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Posted Monday, December 03, 2012 4:55 AM
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philip.cullingworth (12/3/2012)
For interest, I thought I'd have a bit more of a look at which options displayed this effect, what caused Æ and æ to be returned.

It appears on our server (SQL 2005) that it is having a and e together in the like statement that causes this.

Changing the first like returned the following results (keeping the collation as in the question):
[ae] returns Æ and æ
[eaiou] returns nothing
[uioea] returns Œ(140) and œ(156)

It appears that SQL is doing more than checking for just the characters entered.

Philip


It's obvious now I've read that!

Thanks for the explanation, and thanks to Tom for the question
Post #1391855
Posted Monday, December 03, 2012 6:36 AM
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I got it wrong, but have been playing with the query. If I switch from char(1) values to nchar(1) and search 65535 values, it spits out six values:
Æ 198
æ 230
Ǣ 482
ǣ 483
Ǽ 508
ǽ 509
---
I don't see any other accented versions of Œ 338, and œ 339.

Excellent. And there are double letters for dz (two different forms), lj, nj too.

Fascinating.
Post #1391907
Posted Monday, December 03, 2012 7:37 AM
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Not a lucky guess, but a good question none the less. After reviewing the answer and explanation, I learned something, probably nothing I can use today, but who knows where the future lies.
Thanks,
Lon
Post #1391946
Posted Monday, December 03, 2012 7:40 AM


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Super question.



Paul White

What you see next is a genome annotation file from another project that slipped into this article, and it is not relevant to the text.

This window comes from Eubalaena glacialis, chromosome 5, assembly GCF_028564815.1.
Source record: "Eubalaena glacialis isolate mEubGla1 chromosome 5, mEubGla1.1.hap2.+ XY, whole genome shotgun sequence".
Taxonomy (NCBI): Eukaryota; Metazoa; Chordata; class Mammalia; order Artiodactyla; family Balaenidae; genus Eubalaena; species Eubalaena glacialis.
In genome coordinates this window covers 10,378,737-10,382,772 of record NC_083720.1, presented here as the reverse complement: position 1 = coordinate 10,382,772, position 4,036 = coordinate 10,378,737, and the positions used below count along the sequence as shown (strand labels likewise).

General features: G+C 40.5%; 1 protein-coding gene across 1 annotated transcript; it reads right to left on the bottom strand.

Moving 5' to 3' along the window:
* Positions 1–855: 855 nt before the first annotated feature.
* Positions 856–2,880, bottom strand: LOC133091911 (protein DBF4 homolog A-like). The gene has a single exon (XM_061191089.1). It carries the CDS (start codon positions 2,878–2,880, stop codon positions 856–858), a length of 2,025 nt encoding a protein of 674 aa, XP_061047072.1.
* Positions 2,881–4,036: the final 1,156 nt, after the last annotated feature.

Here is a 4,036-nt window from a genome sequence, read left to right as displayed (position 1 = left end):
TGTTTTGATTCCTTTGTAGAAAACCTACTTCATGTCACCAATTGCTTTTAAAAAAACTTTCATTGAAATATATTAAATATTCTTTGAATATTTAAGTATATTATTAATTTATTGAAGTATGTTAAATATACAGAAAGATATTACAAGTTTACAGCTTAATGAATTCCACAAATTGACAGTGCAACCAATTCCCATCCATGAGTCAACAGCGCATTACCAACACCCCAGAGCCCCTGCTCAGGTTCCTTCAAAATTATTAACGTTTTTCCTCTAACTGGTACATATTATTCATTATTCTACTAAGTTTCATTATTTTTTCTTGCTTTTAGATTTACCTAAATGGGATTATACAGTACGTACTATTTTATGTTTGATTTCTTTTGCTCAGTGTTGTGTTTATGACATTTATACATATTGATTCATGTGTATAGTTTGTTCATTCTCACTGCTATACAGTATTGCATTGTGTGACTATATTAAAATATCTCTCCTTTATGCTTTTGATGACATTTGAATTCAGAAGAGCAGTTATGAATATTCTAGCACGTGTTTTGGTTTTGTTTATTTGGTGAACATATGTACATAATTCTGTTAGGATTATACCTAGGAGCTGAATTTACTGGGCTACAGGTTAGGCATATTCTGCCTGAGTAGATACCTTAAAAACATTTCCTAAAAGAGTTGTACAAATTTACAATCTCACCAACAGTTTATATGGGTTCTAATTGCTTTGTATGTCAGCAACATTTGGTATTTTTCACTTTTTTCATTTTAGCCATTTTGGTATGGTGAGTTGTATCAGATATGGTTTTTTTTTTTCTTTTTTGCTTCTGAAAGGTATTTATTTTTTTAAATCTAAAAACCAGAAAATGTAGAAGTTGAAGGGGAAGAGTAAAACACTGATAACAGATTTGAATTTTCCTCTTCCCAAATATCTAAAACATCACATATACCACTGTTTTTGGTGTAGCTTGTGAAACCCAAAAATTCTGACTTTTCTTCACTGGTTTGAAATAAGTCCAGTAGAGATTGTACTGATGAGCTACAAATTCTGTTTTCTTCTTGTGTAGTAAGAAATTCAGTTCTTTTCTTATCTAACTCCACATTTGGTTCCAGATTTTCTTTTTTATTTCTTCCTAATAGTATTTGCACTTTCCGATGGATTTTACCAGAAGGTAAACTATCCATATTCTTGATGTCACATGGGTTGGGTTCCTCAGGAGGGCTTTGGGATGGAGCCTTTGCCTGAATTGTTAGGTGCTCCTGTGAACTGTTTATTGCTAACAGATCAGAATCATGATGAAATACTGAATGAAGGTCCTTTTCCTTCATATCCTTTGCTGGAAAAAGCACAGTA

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Post #1391949
Posted Monday, December 03, 2012 7:45 AM
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(0 row(s) affected)

SQL2008 (64-bit) SP2
Post #1391952
Posted Monday, December 03, 2012 7:52 AM


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Jaroslav Pfauser (12/3/2012)
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SQL2008 (64-bit) SP2

It seems you wrote a test script that did not cover the full range of possibilities. Include CHAR(198) and CHAR(230) in your test.
(2 row(s) affected)




Paul White
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Post #1391959
Posted Monday, December 03, 2012 8:50 AM
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SQL Kiwi (12/3/2012)
Jaroslav Pfauser (12/3/2012)
(0 row(s) affected)
SQL2008 (64-bit) SP2

It seems you wrote a test script that did not cover the full range of possibilities. Include CHAR(198) and CHAR(230) in your test.
(2 row(s) affected)

Doesn't the test sql provided in answer already do that?
On my server it returns 0 rows, so it appears like some other things affect this. Maybe default collation. Probably.
Post #1392005
Posted Monday, December 03, 2012 9:13 AM
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On my server it returns 0 rows, so it appears like some other things affect this. Maybe default collation. Probably.


I'd suspect a different set of Extended ASCII characters, probably not the default collation on the server. For the folks who are getting no records back, what language is the machine running?

[appending] Yeah, it looks like several of the ASCII character sets don't include those AE/ae characters. http://en.wikipedia.org/wiki/ISO/IEC_8859
Post #1392018
Posted Monday, December 03, 2012 9:33 AM


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Great question...but a challenge for a Monday morning!


Rob Schripsema
Accelitec, Inc
Post #1392028
Posted Monday, December 03, 2012 9:42 AM


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Very interesting question... definitely not something I would have realized otherwise.
Post #1392038
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